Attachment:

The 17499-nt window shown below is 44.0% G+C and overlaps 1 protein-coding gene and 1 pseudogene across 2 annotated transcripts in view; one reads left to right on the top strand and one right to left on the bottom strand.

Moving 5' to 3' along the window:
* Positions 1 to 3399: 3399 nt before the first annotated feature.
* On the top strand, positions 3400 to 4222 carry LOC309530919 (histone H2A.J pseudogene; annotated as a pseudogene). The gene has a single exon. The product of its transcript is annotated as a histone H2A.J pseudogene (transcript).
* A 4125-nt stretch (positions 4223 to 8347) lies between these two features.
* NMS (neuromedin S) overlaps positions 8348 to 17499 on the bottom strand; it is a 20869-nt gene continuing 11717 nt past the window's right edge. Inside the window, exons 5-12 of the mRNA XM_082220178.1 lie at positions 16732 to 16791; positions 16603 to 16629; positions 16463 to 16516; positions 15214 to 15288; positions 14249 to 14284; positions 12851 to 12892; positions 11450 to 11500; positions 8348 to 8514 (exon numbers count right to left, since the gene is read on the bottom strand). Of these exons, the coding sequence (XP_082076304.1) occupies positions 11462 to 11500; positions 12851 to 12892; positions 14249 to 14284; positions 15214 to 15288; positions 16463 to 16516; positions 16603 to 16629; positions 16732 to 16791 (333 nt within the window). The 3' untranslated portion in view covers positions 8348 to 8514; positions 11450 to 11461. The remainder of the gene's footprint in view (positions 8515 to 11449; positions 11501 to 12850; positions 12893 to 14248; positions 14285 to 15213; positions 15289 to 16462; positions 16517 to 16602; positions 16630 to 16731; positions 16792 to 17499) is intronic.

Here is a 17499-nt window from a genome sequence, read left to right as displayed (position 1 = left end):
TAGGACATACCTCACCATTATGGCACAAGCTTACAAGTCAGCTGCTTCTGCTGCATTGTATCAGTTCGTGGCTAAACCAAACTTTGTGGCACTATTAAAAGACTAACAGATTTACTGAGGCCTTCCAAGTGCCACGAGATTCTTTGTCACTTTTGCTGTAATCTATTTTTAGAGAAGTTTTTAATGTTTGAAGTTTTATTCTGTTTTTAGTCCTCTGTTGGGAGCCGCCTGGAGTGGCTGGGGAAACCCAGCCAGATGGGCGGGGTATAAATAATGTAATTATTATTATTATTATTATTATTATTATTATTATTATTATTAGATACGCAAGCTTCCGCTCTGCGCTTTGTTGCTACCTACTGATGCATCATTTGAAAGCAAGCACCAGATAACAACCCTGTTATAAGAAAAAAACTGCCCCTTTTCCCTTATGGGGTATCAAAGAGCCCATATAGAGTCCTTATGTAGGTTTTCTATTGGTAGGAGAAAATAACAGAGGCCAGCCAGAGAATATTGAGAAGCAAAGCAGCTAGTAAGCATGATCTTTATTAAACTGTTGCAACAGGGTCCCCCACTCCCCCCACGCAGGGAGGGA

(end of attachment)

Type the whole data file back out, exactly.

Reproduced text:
The 17499-nt window shown below is 44.0% G+C and overlaps 1 protein-coding gene and 1 pseudogene across 2 annotated transcripts in view; one reads left to right on the top strand and one right to left on the bottom strand.

Moving 5' to 3' along the window:
* Positions 1 to 3399: 3399 nt before the first annotated feature.
* On the top strand, positions 3400 to 4222 carry LOC309530919 (histone H2A.J pseudogene; annotated as a pseudogene). The gene has a single exon. The product of its transcript is annotated as a histone H2A.J pseudogene (transcript).
* A 4125-nt stretch (positions 4223 to 8347) lies between these two features.
* NMS (neuromedin S) overlaps positions 8348 to 17499 on the bottom strand; it is a 20869-nt gene continuing 11717 nt past the window's right edge. Inside the window, exons 5-12 of the mRNA XM_082220178.1 lie at positions 16732 to 16791; positions 16603 to 16629; positions 16463 to 16516; positions 15214 to 15288; positions 14249 to 14284; positions 12851 to 12892; positions 11450 to 11500; positions 8348 to 8514 (exon numbers count right to left, since the gene is read on the bottom strand). Of these exons, the coding sequence (XP_082076304.1) occupies positions 11462 to 11500; positions 12851 to 12892; positions 14249 to 14284; positions 15214 to 15288; positions 16463 to 16516; positions 16603 to 16629; positions 16732 to 16791 (333 nt within the window). The 3' untranslated portion in view covers positions 8348 to 8514; positions 11450 to 11461. The remainder of the gene's footprint in view (positions 8515 to 11449; positions 11501 to 12850; positions 12893 to 14248; positions 14285 to 15213; positions 15289 to 16462; positions 16517 to 16602; positions 16630 to 16731; positions 16792 to 17499) is intronic.

Here is a 17499-nt window from a genome sequence, read left to right as displayed (position 1 = left end):
TAGGACATACCTCACCATTATGGCACAAGCTTACAAGTCAGCTGCTTCTGCTGCATTGTATCAGTTCGTGGCTAAACCAAACTTTGTGGCACTATTAAAAGACTAACAGATTTACTGAGGCCTTCCAAGTGCCACGAGATTCTTTGTCACTTTTGCTGTAATCTATTTTTAGAGAAGTTTTTAATGTTTGAAGTTTTATTCTGTTTTTAGTCCTCTGTTGGGAGCCGCCTGGAGTGGCTGGGGAAACCCAGCCAGATGGGCGGGGTATAAATAATGTAATTATTATTATTATTATTATTATTATTATTATTATTATTATTAGATACGCAAGCTTCCGCTCTGCGCTTTGTTGCTACCTACTGATGCATCATTTGAAAGCAAGCACCAGATAACAACCCTGTTATAAGAAAAAAACTGCCCCTTTTCCCTTATGGGGTATCAAAGAGCCCATATAGAGTCCTTATGTAGGTTTTCTATTGGTAGGAGAAAATAACAGAGGCCAGCCAGAGAATATTGAGAAGCAAAGCAGCTAGTAAGCATGATCTTTATTAAACTGTTGCAACAGGGTCCCCCACTCCCCCCACGCAGGGAGGGA